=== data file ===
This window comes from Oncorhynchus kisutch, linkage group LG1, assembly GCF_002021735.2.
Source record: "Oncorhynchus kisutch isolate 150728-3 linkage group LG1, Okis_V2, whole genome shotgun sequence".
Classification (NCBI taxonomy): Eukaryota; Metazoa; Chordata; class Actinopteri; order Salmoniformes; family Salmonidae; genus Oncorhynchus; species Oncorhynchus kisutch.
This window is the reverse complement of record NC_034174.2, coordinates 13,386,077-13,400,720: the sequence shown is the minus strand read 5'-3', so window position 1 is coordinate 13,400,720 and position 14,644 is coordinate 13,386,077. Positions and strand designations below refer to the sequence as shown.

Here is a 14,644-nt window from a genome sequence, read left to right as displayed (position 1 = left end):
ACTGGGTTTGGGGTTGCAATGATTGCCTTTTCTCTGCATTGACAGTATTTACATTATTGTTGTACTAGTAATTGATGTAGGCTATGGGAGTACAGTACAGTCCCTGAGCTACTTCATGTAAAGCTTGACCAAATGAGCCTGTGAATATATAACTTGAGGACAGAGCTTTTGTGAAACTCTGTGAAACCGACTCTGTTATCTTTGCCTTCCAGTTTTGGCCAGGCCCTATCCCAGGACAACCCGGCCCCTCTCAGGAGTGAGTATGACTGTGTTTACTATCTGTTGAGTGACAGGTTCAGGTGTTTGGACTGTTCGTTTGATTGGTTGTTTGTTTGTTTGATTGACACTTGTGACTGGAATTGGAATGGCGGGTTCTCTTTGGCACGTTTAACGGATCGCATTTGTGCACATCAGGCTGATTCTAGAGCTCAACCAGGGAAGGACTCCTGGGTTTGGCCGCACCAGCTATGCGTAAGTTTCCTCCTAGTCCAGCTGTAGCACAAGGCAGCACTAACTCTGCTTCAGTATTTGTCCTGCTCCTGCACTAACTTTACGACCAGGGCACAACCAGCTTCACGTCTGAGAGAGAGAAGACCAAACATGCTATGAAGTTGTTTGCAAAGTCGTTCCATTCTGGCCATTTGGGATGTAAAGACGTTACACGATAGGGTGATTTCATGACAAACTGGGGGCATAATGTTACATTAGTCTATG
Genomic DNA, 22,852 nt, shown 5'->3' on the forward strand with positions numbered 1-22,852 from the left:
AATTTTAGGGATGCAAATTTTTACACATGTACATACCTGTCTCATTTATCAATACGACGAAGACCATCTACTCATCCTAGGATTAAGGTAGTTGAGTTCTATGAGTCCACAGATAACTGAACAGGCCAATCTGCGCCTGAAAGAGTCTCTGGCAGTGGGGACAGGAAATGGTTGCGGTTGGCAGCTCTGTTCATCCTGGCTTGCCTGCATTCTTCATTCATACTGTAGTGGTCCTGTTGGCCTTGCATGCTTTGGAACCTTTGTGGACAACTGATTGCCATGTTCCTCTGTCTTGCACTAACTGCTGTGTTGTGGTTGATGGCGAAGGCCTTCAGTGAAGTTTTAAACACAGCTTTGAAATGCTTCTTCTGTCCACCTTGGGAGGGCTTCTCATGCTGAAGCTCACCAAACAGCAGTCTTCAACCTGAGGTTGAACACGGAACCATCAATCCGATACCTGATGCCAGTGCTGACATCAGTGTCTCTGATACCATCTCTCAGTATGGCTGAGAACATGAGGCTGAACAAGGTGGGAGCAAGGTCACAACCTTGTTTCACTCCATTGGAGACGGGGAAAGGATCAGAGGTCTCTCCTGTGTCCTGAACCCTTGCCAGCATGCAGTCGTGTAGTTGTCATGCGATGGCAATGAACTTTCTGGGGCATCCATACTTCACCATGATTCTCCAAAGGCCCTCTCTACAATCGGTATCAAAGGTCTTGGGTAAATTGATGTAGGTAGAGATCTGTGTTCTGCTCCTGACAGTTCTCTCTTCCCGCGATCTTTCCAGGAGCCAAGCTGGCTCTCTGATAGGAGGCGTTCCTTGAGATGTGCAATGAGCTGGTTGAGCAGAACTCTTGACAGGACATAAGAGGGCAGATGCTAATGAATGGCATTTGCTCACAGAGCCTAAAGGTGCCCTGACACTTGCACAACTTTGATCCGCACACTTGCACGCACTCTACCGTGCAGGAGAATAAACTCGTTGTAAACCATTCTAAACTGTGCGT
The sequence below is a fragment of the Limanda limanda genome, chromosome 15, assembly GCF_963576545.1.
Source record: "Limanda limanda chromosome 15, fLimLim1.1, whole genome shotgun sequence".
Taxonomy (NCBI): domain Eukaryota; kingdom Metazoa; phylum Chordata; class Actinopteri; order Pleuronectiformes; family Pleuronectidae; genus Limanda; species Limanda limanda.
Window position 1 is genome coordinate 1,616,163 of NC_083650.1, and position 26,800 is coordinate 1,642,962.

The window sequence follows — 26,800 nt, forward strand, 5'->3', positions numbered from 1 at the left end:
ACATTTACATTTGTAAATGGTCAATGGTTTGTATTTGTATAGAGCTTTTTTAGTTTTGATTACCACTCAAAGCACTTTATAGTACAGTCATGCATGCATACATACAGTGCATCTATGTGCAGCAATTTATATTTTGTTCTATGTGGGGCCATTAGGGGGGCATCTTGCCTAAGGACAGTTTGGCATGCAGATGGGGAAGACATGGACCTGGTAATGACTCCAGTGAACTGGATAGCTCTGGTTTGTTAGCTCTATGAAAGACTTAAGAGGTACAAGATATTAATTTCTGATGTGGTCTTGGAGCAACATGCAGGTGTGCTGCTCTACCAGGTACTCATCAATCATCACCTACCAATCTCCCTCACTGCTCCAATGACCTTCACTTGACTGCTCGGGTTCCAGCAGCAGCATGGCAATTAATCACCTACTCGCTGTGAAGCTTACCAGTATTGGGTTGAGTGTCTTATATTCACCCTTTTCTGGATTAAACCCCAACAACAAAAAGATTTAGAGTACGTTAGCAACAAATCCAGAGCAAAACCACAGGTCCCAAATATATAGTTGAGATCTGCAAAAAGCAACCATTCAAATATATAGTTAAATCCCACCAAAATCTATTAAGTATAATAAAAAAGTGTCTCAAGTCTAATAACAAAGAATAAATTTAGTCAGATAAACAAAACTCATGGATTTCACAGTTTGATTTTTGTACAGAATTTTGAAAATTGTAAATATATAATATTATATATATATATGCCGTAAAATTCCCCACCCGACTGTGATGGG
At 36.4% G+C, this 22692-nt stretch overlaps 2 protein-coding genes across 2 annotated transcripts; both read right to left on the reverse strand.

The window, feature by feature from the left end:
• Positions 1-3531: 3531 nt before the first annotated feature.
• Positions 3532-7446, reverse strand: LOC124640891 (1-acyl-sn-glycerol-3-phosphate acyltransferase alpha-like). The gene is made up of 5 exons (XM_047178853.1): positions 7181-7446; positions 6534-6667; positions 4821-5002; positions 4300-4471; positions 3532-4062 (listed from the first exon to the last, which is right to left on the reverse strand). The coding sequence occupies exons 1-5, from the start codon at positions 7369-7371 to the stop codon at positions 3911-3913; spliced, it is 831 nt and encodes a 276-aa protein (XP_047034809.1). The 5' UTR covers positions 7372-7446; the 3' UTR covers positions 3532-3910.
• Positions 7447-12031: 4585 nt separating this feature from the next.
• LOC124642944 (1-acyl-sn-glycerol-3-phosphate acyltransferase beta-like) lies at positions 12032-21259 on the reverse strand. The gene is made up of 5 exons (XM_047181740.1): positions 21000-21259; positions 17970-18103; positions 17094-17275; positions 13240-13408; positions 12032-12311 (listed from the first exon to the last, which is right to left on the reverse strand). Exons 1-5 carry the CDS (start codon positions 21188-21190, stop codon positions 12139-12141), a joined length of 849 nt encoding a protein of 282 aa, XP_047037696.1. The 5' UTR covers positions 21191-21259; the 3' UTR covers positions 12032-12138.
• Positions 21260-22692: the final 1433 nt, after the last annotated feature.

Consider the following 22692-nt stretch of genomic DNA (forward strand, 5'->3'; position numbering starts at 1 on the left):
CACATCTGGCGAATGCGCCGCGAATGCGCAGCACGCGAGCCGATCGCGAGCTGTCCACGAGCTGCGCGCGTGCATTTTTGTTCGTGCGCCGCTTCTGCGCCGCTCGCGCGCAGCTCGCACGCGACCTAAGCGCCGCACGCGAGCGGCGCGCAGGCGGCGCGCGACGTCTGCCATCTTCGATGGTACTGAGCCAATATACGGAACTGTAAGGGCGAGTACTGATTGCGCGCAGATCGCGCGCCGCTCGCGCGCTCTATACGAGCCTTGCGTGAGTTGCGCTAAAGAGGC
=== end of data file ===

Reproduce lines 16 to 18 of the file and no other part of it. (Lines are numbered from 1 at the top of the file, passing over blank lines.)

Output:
The window, feature by feature from the left end:
• Positions 1-3531: 3531 nt before the first annotated feature.
• Positions 3532-7446, reverse strand: LOC124640891 (1-acyl-sn-glycerol-3-phosphate acyltransferase alpha-like). The gene is made up of 5 exons (XM_047178853.1): positions 7181-7446; positions 6534-6667; positions 4821-5002; positions 4300-4471; positions 3532-4062 (listed from the first exon to the last, which is right to left on the reverse strand). The coding sequence occupies exons 1-5, from the start codon at positions 7369-7371 to the stop codon at positions 3911-3913; spliced, it is 831 nt and encodes a 276-aa protein (XP_047034809.1). The 5' UTR covers positions 7372-7446; the 3' UTR covers positions 3532-3910.